Because wag bags and gelling agents are expensive, an alternative is to make your own wag bag using cat litter.

You put a bit of cat litter in a sturdy plastic bag.  When you go to the bathroom in the bag, the cat litter will cause the waste to become more solid. I haven’t tried this personally, but I’ve heard that the wood pellet cat litter doesn’t work well.  The clumping clay type of cat litter works better.

While this method is cheaper than buying wag bags, it can smell and disposing of the bags can be problematic.


It is against the law to put human waste in the trash (even baby diapers aren’t supposed to go in the trash).  So, you will not be able to put your waste bag in the trash (assuming that normal trash collection eventually resumes).

You also won’t be able to dump the contents of the bag down the toilet once plumbing resumes because cat litter will clog toilets.  If you didn’t use cat litter, you could dump the waste down the toilet – but I don’t even want to imagine how messy it would be to empty out plastic bags of human waste!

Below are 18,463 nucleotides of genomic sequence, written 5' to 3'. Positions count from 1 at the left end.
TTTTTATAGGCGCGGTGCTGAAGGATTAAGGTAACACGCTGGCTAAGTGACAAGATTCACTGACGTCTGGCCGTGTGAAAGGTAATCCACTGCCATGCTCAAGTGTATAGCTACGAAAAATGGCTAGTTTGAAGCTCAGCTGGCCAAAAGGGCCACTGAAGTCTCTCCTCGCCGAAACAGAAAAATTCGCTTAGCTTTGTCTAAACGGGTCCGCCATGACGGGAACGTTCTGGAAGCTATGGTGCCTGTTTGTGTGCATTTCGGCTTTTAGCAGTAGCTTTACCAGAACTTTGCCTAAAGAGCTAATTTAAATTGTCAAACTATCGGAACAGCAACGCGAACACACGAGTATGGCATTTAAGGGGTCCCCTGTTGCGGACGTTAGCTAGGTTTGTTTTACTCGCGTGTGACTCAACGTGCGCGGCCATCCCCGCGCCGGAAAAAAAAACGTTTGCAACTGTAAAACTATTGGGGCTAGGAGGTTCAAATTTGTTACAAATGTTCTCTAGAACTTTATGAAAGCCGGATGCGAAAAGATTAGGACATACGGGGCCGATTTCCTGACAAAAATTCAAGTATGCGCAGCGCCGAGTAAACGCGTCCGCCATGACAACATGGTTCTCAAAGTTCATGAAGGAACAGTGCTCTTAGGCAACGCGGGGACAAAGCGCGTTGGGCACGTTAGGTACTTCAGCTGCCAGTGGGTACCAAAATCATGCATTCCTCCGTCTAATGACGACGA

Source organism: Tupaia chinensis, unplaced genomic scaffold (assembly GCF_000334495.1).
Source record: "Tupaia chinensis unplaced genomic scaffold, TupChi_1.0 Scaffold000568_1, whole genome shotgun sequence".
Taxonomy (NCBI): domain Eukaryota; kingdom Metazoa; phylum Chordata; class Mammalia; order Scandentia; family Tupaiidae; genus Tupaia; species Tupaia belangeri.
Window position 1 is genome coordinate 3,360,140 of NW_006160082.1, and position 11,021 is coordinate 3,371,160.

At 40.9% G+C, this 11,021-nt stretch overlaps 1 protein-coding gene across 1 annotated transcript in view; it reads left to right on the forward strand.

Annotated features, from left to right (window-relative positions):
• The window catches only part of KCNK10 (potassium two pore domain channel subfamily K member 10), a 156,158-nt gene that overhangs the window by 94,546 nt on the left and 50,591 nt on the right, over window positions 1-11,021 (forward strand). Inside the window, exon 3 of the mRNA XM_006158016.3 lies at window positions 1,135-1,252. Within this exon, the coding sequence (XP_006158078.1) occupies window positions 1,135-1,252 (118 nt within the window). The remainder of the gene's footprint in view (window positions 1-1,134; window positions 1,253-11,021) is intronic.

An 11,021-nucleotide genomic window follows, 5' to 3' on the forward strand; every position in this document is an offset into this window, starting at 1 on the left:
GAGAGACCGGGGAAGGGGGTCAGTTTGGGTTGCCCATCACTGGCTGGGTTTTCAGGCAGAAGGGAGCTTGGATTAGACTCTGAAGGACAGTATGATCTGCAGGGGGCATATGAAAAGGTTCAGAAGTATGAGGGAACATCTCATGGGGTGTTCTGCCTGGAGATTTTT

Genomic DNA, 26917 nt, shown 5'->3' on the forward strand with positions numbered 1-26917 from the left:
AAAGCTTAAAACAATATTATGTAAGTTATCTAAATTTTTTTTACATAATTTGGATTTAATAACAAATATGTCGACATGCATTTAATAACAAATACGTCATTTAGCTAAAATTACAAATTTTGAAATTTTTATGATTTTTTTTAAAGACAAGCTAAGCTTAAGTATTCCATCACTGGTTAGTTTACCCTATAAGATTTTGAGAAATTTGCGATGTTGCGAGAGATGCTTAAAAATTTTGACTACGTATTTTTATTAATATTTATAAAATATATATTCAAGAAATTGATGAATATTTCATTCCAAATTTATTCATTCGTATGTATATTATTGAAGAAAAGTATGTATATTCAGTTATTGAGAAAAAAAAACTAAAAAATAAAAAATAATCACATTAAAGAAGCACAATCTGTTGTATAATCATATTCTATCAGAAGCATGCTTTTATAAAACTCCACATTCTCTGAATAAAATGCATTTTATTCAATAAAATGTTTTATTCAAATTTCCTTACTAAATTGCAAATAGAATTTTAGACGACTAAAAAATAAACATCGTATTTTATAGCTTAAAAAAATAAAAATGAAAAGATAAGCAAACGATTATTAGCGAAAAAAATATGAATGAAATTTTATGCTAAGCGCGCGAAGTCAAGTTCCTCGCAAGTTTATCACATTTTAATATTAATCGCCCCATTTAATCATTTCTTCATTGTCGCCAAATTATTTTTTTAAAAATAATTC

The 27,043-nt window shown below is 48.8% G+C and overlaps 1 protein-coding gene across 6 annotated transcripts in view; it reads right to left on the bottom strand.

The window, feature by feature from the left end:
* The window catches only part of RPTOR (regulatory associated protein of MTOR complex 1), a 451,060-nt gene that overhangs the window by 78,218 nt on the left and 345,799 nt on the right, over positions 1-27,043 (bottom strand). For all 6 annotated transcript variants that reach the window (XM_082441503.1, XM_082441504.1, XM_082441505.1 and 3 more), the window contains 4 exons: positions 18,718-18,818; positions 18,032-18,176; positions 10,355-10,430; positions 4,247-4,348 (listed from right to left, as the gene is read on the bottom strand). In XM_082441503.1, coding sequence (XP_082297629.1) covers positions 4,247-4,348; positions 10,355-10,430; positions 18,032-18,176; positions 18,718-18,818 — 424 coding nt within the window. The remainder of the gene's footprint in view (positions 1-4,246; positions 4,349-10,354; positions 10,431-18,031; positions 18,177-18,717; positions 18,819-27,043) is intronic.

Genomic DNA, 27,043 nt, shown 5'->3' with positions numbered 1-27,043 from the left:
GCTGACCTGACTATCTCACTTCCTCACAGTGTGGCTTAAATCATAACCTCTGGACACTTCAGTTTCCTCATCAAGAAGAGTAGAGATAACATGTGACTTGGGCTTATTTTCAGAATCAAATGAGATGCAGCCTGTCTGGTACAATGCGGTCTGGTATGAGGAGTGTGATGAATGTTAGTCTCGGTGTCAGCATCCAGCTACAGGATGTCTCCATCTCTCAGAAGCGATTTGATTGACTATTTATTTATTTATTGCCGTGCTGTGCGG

The only way to safely dispose of DIY wag bags with cat litter in them is to bring them to an official dump station.  Or, if you used a compostable bag, you will be able to put them in a latrine.

Because of how complicated it is to dispose of DIY wag bags, they are not recommended for emergencies.  Choose another option or invest in some wag bags with gelling agent.

#3 - Portable Camping Toilets

These types of toilets are often found on boats or RVs without built-in plumbing systems. The upper part of the toilet contains a bowl, seat and cover.  There is also often a top tank which contains clean water or chemicals.  This allows you to flush the toilet to clean out the bowl.